We pulled over and thought about what to do. There was no other choice. We had to go back to the turn off and look for the proper highway 13. Looking at the clock, we realized it would be very hard for us to make our flight on time.

But the tickets were expensive, and we had to try. Somewhere on highway 13e, before we realized our error, we had decided to chug the remaining water in the gallon jugs of water we'd purchased for the trip. We didn't want to waste the water by having to throw it away. Better to drink it.

After an hour or so retracing our wrong turn, nature started calling, but we were concerned with making good time and we decided to hold it until we got to the airport.

There came a moment when we thought we couldn't wait any longer, but by that time, we found ourselves in the city sitting in bumper-to-bumper traffic and we were sure we'd miss our flight. Finally, we made it to the airport, dropped off the rental car, and approached the check in counter.

The lady at the counter told us to hurry with all our speed for the gate. We took off running, our kidneys on the verge of bursting. In the security line we danced in place, scrunched our faces, and prayed to hold out just a moment longer.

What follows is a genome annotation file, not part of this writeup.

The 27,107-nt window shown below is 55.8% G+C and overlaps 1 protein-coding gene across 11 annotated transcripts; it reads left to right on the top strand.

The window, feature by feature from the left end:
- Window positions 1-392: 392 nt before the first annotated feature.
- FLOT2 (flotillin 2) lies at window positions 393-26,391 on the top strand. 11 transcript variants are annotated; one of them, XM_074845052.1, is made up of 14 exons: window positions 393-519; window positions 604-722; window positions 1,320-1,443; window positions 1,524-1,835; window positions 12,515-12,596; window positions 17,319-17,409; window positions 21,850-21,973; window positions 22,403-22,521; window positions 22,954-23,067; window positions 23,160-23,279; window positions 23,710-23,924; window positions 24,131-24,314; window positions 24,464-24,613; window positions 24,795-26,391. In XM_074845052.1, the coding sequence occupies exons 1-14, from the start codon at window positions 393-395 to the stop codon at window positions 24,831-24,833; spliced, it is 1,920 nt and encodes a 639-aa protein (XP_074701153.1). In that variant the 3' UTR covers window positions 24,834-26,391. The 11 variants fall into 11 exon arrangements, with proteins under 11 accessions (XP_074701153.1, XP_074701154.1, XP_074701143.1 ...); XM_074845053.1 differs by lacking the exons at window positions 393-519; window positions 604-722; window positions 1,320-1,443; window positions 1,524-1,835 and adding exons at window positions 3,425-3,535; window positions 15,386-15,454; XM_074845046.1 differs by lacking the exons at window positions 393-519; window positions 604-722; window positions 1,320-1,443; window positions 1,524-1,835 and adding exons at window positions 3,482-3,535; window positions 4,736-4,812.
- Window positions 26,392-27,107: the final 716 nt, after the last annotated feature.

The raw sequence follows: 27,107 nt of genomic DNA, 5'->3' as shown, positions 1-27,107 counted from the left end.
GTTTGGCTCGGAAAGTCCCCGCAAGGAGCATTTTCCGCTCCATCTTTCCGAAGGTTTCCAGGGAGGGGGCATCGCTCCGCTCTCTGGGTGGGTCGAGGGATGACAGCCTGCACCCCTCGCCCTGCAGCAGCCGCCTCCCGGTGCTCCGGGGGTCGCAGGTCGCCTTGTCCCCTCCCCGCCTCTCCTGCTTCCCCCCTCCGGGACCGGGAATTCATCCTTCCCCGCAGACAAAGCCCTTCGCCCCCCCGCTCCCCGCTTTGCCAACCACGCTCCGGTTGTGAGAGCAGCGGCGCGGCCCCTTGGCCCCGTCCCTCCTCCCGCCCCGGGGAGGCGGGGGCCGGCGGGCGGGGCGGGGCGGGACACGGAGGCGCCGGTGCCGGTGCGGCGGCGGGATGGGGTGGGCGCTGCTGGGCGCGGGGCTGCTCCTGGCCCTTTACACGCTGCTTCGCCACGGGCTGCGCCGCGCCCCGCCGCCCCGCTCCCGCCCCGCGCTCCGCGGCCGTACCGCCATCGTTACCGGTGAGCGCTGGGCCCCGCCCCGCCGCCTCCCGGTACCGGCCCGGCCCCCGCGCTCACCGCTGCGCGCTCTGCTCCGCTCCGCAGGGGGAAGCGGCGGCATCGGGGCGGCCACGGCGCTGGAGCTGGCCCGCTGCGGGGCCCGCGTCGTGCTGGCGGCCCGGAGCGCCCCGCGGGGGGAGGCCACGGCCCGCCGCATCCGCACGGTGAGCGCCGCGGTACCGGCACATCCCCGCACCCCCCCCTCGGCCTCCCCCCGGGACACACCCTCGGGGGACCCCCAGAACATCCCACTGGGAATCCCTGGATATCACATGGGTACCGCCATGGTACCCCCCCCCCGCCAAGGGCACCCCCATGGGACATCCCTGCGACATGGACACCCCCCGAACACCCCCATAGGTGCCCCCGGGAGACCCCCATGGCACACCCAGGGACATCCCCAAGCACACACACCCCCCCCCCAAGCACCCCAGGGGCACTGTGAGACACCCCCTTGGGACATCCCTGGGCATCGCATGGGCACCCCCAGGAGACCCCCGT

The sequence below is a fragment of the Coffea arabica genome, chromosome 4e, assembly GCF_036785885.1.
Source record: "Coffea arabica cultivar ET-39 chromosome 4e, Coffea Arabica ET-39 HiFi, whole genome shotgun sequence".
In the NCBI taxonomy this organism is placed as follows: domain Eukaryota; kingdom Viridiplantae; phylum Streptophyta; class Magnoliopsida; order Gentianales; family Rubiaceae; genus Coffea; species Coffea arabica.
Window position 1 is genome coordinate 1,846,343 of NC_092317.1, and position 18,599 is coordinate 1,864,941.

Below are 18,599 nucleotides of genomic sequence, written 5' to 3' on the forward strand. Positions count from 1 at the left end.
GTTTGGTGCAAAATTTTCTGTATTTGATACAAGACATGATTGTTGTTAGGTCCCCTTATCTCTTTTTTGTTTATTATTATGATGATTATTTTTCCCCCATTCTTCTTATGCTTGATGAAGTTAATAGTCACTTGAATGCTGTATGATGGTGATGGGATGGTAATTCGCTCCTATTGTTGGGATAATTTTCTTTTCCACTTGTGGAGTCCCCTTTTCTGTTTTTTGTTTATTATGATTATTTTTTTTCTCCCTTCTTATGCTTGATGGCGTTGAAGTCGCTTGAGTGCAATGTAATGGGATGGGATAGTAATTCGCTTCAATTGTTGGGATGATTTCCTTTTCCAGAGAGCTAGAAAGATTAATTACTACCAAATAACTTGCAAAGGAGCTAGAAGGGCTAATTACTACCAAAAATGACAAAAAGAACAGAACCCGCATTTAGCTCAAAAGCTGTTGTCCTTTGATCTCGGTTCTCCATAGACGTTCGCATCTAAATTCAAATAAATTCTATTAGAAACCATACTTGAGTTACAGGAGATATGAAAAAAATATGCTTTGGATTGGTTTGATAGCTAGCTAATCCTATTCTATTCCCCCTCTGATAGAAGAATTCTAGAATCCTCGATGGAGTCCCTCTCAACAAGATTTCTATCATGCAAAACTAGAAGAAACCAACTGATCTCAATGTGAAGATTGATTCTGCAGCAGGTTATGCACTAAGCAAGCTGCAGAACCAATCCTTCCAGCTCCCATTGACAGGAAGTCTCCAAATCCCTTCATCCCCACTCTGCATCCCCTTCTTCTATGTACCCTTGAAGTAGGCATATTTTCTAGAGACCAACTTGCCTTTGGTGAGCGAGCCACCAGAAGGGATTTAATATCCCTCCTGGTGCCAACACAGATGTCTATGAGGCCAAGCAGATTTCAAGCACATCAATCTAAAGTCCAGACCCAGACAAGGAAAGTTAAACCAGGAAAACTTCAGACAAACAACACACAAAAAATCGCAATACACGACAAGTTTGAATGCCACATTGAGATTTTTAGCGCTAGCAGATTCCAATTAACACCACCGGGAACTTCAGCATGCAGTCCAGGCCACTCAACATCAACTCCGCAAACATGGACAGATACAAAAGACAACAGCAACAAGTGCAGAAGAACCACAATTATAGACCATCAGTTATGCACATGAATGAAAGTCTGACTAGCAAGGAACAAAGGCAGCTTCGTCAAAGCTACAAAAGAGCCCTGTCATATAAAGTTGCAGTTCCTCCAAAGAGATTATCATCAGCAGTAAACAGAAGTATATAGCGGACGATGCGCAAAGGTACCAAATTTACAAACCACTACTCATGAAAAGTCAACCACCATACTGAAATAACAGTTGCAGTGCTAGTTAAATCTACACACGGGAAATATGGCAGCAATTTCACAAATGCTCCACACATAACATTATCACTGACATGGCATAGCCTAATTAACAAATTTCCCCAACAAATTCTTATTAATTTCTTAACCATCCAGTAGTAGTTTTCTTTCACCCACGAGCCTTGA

When we got to the gate, a fellow was making the final boarding call.We ran onto the plane, almost in tears.

Salvation at last.  

Had we just taken a second to acknowledge that 13e and 13 might not be the same thing, we could have saved a lot of heartache. It would have been worth driving 45 minutes up the road to make sure we were doing the right thing before deciding.

Of course, I must apply this to chocolate as well.  

Most problems with chocolate can be traced back to poor fermentation. You simply can't make fine flavored chocolate with poorly fermented cacao. It took us two years to develop an excellent fermentation protocol and we couldn't make a sale that entire time.

However, that long, patient approach in the beginning served us well, because our entire business is based on providing a very high-quality product.

I am running out of space now.

But before I sign off, I am going to make a pledge.

I pledge to check my assumptions before taking action.I know this will save me a lot of headaches and backtracking in the long run.

Thank you so much for your time today.

I hope that you have a truly blessed day!